Because I continued to box up and stuff down my memories of the rape, I ended up hospitalized last spring. And during my partial hospitalization, I was finally able to share my story. I grieved for days afterward. I had so many pent up emotions about it that it was overwhelming. But the release was what I needed to move forward.

I still struggle, though. I currently have 35 days clean. At one point in my healing journey, I had two months clean. So, all of this is still fresh, but I am beyond proud of the steps I’ve made. Each clean day is a victory. When I relapse, I have not started from the beginning again. Instead, I learn how to heal in an imperfect way and keep going.

Trauma Therapy III: Leaving the Hole

This is part III of a III part blog. If you haven’t read part I, read it first by clicking here. If you haven’t ready part II, read it by clicking here.

Once I reached the bottom of the hole, it was difficult to pick myself back up and find my way out. Everything was painful, but the pain had become comfortable. I was used to being raw. I didn’t know how to fold up the mess and prepare to get back to my life. My everyday life had become so encased in reviewing my trauma that I wasn’t sure how to go about my daily life anymore. I had done the work, but now I had to actually recover.

When I was hospitalized, I could tell the day I started feeling better because I started straightening up the common room. For nearly a week, I floated around, not particularly caring about myself or my surroundings. But two days before I was released, I threw out old papers that had piled up, organized the crayons and coloring books, and put all of the remotes in a little basket. That was the moment I knew that I was getting back to normal. While sometimes my obsessive organizing can be a negative sign, here it pointed to the fact that I was getting back to normal. The same was true in PHP/IOP but in a different way: I started mentoring other women.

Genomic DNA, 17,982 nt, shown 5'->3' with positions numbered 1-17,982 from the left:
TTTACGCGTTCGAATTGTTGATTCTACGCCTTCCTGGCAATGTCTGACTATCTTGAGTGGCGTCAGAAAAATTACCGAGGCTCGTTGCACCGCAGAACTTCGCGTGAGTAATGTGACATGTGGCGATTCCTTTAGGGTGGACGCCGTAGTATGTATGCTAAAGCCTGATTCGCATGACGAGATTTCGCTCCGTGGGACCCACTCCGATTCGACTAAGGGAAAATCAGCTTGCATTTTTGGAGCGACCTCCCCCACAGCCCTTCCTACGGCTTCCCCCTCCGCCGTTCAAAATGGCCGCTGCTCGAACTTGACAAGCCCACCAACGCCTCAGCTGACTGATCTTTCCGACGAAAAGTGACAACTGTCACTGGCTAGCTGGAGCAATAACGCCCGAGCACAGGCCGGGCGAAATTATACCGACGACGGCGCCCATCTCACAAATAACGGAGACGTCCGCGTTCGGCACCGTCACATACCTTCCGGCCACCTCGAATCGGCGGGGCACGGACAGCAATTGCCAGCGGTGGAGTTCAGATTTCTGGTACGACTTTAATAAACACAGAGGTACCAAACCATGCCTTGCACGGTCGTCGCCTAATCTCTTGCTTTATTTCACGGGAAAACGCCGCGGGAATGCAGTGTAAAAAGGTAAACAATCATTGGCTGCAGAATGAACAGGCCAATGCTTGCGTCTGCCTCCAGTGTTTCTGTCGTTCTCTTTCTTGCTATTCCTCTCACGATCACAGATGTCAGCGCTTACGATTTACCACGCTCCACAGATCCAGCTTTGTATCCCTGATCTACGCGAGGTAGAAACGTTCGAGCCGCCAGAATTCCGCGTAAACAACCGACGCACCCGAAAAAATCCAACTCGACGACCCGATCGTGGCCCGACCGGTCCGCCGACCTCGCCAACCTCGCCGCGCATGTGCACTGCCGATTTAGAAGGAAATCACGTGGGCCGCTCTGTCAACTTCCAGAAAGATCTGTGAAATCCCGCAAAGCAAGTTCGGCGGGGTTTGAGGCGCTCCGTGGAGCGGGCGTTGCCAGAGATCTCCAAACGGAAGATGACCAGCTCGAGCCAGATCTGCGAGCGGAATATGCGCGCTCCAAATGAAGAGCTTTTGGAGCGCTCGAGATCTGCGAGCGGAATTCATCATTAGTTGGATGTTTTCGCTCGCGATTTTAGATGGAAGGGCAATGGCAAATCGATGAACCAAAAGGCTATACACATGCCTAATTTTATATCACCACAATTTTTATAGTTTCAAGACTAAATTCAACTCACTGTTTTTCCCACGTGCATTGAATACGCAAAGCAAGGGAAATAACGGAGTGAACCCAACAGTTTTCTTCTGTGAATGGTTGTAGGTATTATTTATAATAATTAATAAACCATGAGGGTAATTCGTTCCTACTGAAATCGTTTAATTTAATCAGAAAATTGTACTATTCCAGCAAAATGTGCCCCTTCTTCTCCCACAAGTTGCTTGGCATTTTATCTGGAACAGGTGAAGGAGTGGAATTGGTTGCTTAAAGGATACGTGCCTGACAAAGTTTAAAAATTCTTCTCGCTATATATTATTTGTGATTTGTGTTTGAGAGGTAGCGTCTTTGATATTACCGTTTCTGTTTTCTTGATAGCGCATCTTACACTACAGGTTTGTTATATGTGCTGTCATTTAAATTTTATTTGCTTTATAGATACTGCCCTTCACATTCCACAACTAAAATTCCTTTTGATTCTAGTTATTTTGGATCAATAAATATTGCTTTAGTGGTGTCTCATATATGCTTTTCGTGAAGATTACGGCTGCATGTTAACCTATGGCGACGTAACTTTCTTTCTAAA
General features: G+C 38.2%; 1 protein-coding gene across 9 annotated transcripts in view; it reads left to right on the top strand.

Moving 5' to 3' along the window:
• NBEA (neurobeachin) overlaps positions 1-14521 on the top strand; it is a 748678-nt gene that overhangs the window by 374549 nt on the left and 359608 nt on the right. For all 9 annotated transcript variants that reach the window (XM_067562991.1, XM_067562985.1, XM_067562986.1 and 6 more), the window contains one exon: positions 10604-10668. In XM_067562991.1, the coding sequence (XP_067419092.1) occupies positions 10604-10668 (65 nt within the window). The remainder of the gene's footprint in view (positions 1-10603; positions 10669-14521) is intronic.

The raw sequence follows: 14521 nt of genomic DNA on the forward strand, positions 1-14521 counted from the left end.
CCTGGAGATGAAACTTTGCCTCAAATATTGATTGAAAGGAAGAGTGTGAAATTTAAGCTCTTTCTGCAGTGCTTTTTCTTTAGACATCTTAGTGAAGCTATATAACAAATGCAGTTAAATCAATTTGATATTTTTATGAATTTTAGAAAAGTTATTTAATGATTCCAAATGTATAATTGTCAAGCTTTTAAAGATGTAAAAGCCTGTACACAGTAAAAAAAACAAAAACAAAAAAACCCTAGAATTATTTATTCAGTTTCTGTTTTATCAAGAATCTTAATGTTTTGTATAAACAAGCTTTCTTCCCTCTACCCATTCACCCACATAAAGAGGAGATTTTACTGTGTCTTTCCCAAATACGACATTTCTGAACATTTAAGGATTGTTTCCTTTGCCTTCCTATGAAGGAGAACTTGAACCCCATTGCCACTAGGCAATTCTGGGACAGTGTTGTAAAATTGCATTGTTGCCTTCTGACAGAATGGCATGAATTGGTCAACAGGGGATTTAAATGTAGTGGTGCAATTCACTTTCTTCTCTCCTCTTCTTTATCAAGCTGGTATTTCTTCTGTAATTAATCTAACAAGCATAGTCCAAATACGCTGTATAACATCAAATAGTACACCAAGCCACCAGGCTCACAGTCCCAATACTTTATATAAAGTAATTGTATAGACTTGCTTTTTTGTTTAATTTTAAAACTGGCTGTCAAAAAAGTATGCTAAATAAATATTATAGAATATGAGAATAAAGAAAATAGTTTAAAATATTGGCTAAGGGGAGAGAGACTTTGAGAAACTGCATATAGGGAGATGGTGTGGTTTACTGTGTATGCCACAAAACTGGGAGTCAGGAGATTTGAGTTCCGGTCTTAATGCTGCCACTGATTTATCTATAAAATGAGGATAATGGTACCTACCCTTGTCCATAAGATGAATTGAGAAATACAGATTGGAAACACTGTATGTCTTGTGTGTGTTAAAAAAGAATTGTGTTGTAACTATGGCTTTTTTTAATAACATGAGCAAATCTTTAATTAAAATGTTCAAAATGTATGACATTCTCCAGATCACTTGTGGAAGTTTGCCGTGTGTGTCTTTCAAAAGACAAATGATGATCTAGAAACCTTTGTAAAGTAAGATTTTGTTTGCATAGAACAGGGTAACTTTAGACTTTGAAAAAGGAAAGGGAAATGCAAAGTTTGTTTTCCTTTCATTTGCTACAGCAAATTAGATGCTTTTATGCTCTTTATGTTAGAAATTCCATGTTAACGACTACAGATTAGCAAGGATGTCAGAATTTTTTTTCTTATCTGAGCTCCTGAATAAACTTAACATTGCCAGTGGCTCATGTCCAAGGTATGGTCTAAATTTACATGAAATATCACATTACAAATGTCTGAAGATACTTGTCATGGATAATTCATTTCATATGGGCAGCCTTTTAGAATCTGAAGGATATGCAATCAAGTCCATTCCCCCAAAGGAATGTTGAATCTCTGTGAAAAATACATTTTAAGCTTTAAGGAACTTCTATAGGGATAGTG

New women arrived in the program each day, and I watched them go through the same phases I had experienced. When I saw them fighting the process, I called them out. When I saw them willing to be vulnerable, I celebrated. My recovery was no longer just about me but about the women around me as well. My therapist relied on me and other “old-timers” in the group to help guide new women who needed to let go and trust the process. I began to see that I knew everything the program had to offer, and that, if I stayed too much longer, I would start to go backwards.

This happens pretty often in recovery programs like the women’s trauma program at Ridgeview. We reach the bottom of the dark hole, we claw back out, and then we’re not sure what to do. For me, I was too afraid to enter back into real life, so I started crawling back into the hole again. The hole was painful, but at least I knew my way around in there. It seemed like a kind of strange Stockholm syndrome where my trauma was holding me captive. I started to feel comfortable in the misery and resisted returning to my old rhythms. I was different now and didn’t know how to negotiate daily life with my new tools. I knew how to negotiate trauma therapy, though, so I held tight to it as long as I could.